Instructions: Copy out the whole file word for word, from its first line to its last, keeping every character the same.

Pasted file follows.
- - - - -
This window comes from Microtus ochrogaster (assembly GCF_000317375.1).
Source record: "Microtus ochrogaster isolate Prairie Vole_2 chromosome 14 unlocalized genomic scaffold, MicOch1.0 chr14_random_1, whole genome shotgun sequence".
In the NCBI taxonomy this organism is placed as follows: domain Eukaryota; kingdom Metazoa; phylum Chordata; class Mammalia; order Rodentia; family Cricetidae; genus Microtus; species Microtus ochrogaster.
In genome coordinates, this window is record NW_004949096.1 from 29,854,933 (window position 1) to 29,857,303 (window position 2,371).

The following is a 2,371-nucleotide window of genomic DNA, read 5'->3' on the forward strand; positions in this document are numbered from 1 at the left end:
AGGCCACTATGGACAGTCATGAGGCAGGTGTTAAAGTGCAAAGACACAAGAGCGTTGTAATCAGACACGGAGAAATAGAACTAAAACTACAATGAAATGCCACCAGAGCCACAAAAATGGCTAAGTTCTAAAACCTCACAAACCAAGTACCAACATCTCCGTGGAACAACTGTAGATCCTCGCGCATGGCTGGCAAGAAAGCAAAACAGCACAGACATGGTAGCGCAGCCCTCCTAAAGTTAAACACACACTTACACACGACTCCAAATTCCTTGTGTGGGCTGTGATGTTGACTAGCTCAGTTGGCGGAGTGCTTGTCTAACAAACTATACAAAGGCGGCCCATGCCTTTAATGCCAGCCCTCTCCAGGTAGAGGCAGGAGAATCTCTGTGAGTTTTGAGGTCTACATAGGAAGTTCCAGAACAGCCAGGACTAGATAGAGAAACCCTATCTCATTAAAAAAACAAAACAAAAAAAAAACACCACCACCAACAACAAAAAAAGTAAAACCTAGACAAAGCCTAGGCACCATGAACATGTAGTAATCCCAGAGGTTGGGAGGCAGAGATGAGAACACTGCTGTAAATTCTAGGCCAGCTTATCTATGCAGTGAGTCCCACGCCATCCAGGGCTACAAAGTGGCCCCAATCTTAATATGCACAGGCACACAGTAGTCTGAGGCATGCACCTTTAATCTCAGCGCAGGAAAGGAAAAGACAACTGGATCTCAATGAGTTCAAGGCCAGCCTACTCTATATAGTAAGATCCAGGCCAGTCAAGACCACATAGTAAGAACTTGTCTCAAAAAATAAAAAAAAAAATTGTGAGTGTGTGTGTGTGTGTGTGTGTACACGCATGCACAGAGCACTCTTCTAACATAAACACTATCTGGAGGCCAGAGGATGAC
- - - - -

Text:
This window comes from Microtus ochrogaster (assembly GCF_000317375.1).
Source record: "Microtus ochrogaster isolate Prairie Vole_2 chromosome 14 unlocalized genomic scaffold, MicOch1.0 chr14_random_1, whole genome shotgun sequence".
In the NCBI taxonomy this organism is placed as follows: domain Eukaryota; kingdom Metazoa; phylum Chordata; class Mammalia; order Rodentia; family Cricetidae; genus Microtus; species Microtus ochrogaster.
In genome coordinates, this window is record NW_004949096.1 from 29,854,933 (window position 1) to 29,857,303 (window position 2,371).

The following is a 2,371-nucleotide window of genomic DNA, read 5'->3' on the forward strand; positions in this document are numbered from 1 at the left end:
AGGCCACTATGGACAGTCATGAGGCAGGTGTTAAAGTGCAAAGACACAAGAGCGTTGTAATCAGACACGGAGAAATAGAACTAAAACTACAATGAAATGCCACCAGAGCCACAAAAATGGCTAAGTTCTAAAACCTCACAAACCAAGTACCAACATCTCCGTGGAACAACTGTAGATCCTCGCGCATGGCTGGCAAGAAAGCAAAACAGCACAGACATGGTAGCGCAGCCCTCCTAAAGTTAAACACACACTTACACACGACTCCAAATTCCTTGTGTGGGCTGTGATGTTGACTAGCTCAGTTGGCGGAGTGCTTGTCTAACAAACTATACAAAGGCGGCCCATGCCTTTAATGCCAGCCCTCTCCAGGTAGAGGCAGGAGAATCTCTGTGAGTTTTGAGGTCTACATAGGAAGTTCCAGAACAGCCAGGACTAGATAGAGAAACCCTATCTCATTAAAAAAACAAAACAAAAAAAAAACACCACCACCAACAACAAAAAAAGTAAAACCTAGACAAAGCCTAGGCACCATGAACATGTAGTAATCCCAGAGGTTGGGAGGCAGAGATGAGAACACTGCTGTAAATTCTAGGCCAGCTTATCTATGCAGTGAGTCCCACGCCATCCAGGGCTACAAAGTGGCCCCAATCTTAATATGCACAGGCACACAGTAGTCTGAGGCATGCACCTTTAATCTCAGCGCAGGAAAGGAAAAGACAACTGGATCTCAATGAGTTCAAGGCCAGCCTACTCTATATAGTAAGATCCAGGCCAGTCAAGACCACATAGTAAGAACTTGTCTCAAAAAATAAAAAAAAAAATTGTGAGTGTGTGTGTGTGTGTGTGTGTACACGCATGCACAGAGCACTCTTCTAACATAAACACTATCTGGAGGCCAGAGGATGAC